Sassafras Had Various Medicinal Purposes
By Paula Mitchell
“Drink sassafras tea during the month of March and you won’t need a doctor all year long.” This happens to be an old mountain saying.
There is a little ditty used to promote the sassafras tonic in earlier days:
“In the spring of the year,
When the blood is too thick,
There is nothing so fine
As a sassafras stick.
It tones up the liver,
And strengthens the heart,
And to the whole system
New life doth impart.”
A small shrubby tree, sassafras is found in patches in light woods and overgrown fields. For tea purposes, folk dig the roots early in the spring while the trees are still dormant and when the bark peels off easily. The sapling roots make excellent tea, rich red in color.
It is best to avoid metal pots to boil up a good-flavored tea. First job is to scrape the roots and scrape off the bark. Cut the roots into small pieces and dry them near a fire or an open oven for two or three hours. Bring the water to near boiling and drop in the roots. Simmer for a half hour. Many folks like to add sugar prior to drinking.
The Indians used the root to treat fevers, rheumatism and to strengthen women following childbirth. They also used the powdered sassafras as a drug to treat wounds and venereal infections.
Shiploads of sassafras roots were shipped to England and Europe. It was touted as a cure from sore eyes to stinking breath, from dysentery to gout. The Europeans slowly determined that this highly acclaimed root was not all that it was cracked up to be.
Across the Appalachians, it remains the beverage of choice to be consumed cold in summer and hot in winter.
Try some of these life little instructions in one’s daily walk:
- Ask for a raise when a person believes one’s earned it.
- Don’t be afraid to say, “I made a mistake.”
- Compliment even small improvements
- Carry jumper cables in one’s car trunk.
- Commit oneself to constant improvement.
Looking out of the window, Saturday morning, one found that Mother Nature left quite a surprise. Balmy temperatures on Friday led one to believe that spring was on its way; however, changes took place overnight and winter still was in the picture. Several inches of snow fell, with temperatures remaining in the twenties. Sunday morning temperatures fell to around 8°. The warm sunshine lent its way to a beautiful day, capturing the beauty of the snow. Such is life. One can never fully appreciate the weather until one realizes that it cannot be controlled — a good thing!
Quotes for the week are as follows:
“You’ll never get ahead by blaming your problems on others.” — Willie Nelson.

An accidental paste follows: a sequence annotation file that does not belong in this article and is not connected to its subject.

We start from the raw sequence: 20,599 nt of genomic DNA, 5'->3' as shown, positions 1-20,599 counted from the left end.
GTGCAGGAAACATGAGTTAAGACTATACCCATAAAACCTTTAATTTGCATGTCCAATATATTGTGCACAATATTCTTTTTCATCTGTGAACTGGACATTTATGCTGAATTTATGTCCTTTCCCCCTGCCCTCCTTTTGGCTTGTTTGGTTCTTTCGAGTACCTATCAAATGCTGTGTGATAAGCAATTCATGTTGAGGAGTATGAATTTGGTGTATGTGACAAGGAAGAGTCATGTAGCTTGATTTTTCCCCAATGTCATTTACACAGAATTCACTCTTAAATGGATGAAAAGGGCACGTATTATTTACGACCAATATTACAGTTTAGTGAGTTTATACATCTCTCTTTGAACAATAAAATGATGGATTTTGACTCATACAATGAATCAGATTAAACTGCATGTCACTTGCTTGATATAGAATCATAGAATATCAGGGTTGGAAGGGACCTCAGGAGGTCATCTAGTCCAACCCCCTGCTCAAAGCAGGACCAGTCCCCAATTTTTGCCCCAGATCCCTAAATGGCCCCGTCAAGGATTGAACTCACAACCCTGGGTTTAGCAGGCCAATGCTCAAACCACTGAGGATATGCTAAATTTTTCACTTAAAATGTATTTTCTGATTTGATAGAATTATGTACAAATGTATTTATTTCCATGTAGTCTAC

“Love can touch us one time, and last for a lifetime, and never lets go until we’re gone.” — Celine Dion
“I have found that the only thing that does bring you happiness is doing something good for somebody who is incapable of doing it for themselves.” — David Letterman.
“If you have to choose between being kind and being right, always choose to be kind. Then you will always be right.” — Donnie Osmond.
“You only pass through this life only once. You don’t come back for an encore.” — Elvis Presley
Life is still better to sit by the fireplace and hear the “Talk of the Grove:
“Pidge” Anderson and Evelyn Varner fixed a mess of dandelions last week for their “eaters” at home. This spring tonic has been around for many, many years.
Please keep Chloe Simmons in one’s prayers as she broke her leg at school on Monday. Chloe is the daughter of April and Justin Simmons.
Bryer Puffenbarger, son of Autumn Puffenbarger, has come through surgery well. Continued prayers are needed for a full recovery.
Rosalee Grogg really enjoyed having Terri Grogg with her for several days. Lots of “chitter chatter” amidst the work that was done.
Clickety-clacks for the chin waggers are as follows:
- More than 50% of Americans say they get out of bed before 7:00 a.m.
- First vehicle to use inflatable rubber tires wasQueen Victoria’s carriage in 1846.
- In Colonial America, kids ate popcorn with cream and sugar for breakfast.
- Marietta, Ohio, is named after Marie Antoinette.
- Alexander the Great was reportedly buried in a vat of honey.
Concerns for this week are as follows: Scherry Chambers, Charlotte Copley, Jeff Craig, Joy Darnell, Jeff Evick, Lee Roy and Ina Evick, Mary Eye, Ron Gilkeson, Lola Graham, Marlene Harman, Ramona Harman, Steve and Armanda Heavner, Starr Hedrick, Winona Judy Hewitt, Lorena Hoover, Myrtle Hoover, Alice Johnson, Richard Judy, the Ressie Kimble family, Margaret Kiser, Rex Landis, Jay Linaburg, Angela Lung, Linda Malcolm, Morris and Sue Mallow, Yvonne Marsh, Willard May, Naomi Michael, Joe Moats, Ernie Morgan, Aaron Nelson, Kathy Nelson, Ken and Ruth Nelson, Cheryl Paine, Sutton Parrack, Betty Lou Propst, Garry Propst, Nathan Propst, Sheldon Propst, Eldon Puffenbarger, Willard Rader, Don Rexrode, Bishop Matt Riegel, Donna Ruddle, the Janet Runion family, Barbara Simmons, Erin Simmons, Eva Simmons, Ona Smith, Stanna Smith, Steve Smith, Patricia Swecker, Harry Lee Temple, Charlotte Thompson, Rosa Tichenor, Sandra Vandevander, Jack Vogel, the Ruthene Warble family, Amby Waybright Jr., Ron White and Judy Williams.